FINITE (17:15):

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Alex (17:35):

Playing devil’s advocate. Do you think there is a space for just completely like no limits thinking?



The limitations of thinking without restrictions

Joe (17:39):

I think the no limits thinking stuff exists when people really know their identity so well that they think they’re being free, but they just know it so well that they’re able to almost just do anything with it. 


Alex (17:53):

Yeah. This is where it becomes philosophical. Because I guess it’s the conclusion that we’re never actually completely free of any restrictions. 


Joe (18:01):

Yeah. I think so. You know, and people might call me pessimistic, but I act, I feel like it’s more of a positive message is that once you know, it’s the same with you as a human, if you want to sit down and write a piece of music, obviously aside from the fact that you have to have musical ability, you really have to know yourself to communicate what you want to communicate through song. 

And I feel it’s the exact same way with brands. It’s like, you really have to understand its complete core in order for you to then articulate what you want to articulate as freely as possible. So I do personally think that no one has complete creative freedom.


Alex (18:40):

I think I agree with you. I think we like to tell ourselves it’s almost comforting to think that we do, but the reality is probably not the case, but you’ve come to terms with that and you are comfortable with that. I think as am I, but others may not be as much. I think in the B2B tech world, we think a lot about, well, B2B has always had a bit of a reputation maybe being behind our friends in B2C land in terms of creativity generally, but also this kind of humanisation of a brand. 

I think B2B tech companies are good at talking about what they do and how they do it and the solutions and the services. But often that human element is nowhere to be seen or deeply tucked away. How do you think about this, but just creativity generally in terms of humanising the B2B tech world.


Humanising the B2B tech world

Joe (19:28):

Yeah. I completely get the B2C world is seen as this more human approach, but I always find that really ironic because you know, in the B2C world, I very rarely buy any products from people. Whereas in the B2B world, all my products are bought through people. There’s always a salesperson on the other end of the line. There’s always a long interaction and with them and a big sales cycle, you may meet them in person. 

You know, if you’re doing like agency work and you’re looking for third-party service providers, you go to their offices, they pitch to you. Well, you used to go to their offices, they pitch to you. There’s a far more human element to B2B. Whereas B2C, like you, go on Amazon, you buy your goods, that’s it, job done.


Joe (20:13):

There is literally no person within that. So I always find that a little bit ironic because really as marketers, we should be embracing the idea that humans are driving B2B sales and especially in something like Globacap where it’s quite a complex thing we’re solving. We’re trying to take on a whole into the street really. And for us, it’s kind of, you have to create messaging that enables you to feel more human because I look at it like if you met someone in real life for the first time and you were cold and you were robotic and you were logical and you kind of just showed what the features of a product might be. People will switch off to humans that are like that.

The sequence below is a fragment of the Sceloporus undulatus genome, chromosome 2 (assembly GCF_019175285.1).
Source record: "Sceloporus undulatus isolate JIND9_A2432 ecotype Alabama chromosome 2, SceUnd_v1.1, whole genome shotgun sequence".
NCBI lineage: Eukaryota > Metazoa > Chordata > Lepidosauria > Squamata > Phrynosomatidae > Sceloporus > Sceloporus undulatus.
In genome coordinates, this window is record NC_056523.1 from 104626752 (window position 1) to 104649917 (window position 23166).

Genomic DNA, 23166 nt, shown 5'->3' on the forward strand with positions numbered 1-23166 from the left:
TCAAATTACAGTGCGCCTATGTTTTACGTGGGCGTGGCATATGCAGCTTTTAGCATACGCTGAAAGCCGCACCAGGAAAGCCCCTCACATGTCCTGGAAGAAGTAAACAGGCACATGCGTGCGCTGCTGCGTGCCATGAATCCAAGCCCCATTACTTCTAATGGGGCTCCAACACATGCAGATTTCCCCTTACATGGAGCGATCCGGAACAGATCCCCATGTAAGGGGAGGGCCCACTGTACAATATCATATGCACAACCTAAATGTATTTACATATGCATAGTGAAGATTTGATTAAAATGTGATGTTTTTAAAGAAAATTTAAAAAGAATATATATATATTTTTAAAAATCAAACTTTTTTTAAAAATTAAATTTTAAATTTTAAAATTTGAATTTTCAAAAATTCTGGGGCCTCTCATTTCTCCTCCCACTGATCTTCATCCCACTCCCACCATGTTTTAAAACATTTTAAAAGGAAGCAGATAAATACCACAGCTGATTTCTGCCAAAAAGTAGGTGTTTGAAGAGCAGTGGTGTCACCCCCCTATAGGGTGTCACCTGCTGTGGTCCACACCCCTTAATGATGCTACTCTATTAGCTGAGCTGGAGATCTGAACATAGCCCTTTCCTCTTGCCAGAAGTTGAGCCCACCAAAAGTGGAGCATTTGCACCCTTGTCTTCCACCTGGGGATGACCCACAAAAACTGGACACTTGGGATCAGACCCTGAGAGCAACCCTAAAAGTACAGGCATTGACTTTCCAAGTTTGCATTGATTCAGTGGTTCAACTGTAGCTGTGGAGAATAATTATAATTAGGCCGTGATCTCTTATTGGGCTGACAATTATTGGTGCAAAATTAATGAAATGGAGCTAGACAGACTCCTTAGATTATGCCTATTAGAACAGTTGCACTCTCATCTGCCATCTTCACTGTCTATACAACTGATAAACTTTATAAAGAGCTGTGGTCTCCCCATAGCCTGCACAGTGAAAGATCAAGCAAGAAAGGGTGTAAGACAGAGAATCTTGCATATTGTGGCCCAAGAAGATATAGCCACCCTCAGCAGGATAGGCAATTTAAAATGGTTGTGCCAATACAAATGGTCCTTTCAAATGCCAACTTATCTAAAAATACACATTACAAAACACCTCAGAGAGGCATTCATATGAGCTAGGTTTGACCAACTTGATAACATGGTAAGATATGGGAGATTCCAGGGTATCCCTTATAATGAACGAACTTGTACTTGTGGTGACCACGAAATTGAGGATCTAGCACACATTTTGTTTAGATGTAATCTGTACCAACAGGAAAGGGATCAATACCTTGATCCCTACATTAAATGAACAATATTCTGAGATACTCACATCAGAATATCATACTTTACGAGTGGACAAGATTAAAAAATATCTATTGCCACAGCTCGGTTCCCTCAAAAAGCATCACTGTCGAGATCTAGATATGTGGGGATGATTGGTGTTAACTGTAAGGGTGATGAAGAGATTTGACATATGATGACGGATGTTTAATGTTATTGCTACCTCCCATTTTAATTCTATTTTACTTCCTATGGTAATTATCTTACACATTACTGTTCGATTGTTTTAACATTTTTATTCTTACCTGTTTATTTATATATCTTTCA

And it’s kind of our duty as marketers to make sure that the first interaction people have with brand is not only a strong one, but it’s also a human one. And that then leads directly into passing that lead onto sales or whatever it might be. There’s your process, knowing that you’ve kind of handled that in a human way and these people are engaged with what you’re saying and what you’re doing. I think there’s not enough focus on trying to drive humanity in B2B brands, especially in the tech world and finance world.


Alex (21:32):

Yeah, I think we think about it all wrong often and actually, Roy Sutherland, VC of Oglivy, who we’ve had on the podcast and speaking FINITE Fest conference last year. I’ll do a terrible job at paraphrasing, but I’ll give it a go anyway. 

But he kind of broadly talks about how in B2B, there’s actually so much more emotion on the line because of the size of the decision-making unit as we like to call it and how many more people are involved. And if you to use your example, buy something off Amazon that you end up being quite embarrassed about, or you don’t like, then that’s that. The embarrassment is an individual personal margin. 

Whereas if you mess up a, you know, spending 200 grand on something, you are going into board meetings, every one’s around you. Like you’re there’s a public embarrassment. That’s much more emotional. There’s a lot more on the line. It feels like in a B2B purchase decision than a consumer one. And therefore we should be thinking about it the other way around.


Joe (22:23):

A hundred percent, I mean, you’ve summed that up very well. Like, I completely agree, like there’s so much emotion in driving these big systems. And I think it’s been quite hard. When you look at my career, it’s been quite hard to kind of convey that to my bosses or CD management at the time. Whatever it might be, it’s not just about a feature that you offer, those first interactions you have with decision-makers that you are targeting. 

They’re not always that fuss about what you are trying to solve and how that helps them. A lot of the time, they’re just saying, are you annoying? Are you an annoying brand? Are you going to spam me? Are you going to give me something of no value? What’s the action here?


Joe (23:10):

Whereas I feel like if you look at the human element, it’s important to think about if you shook that person’s hand and you met them and you immediately started going into your sales pitch and you immediately started going into your marketing spiel, how would that feel? And I’d think people don’t ask themselves that question enough.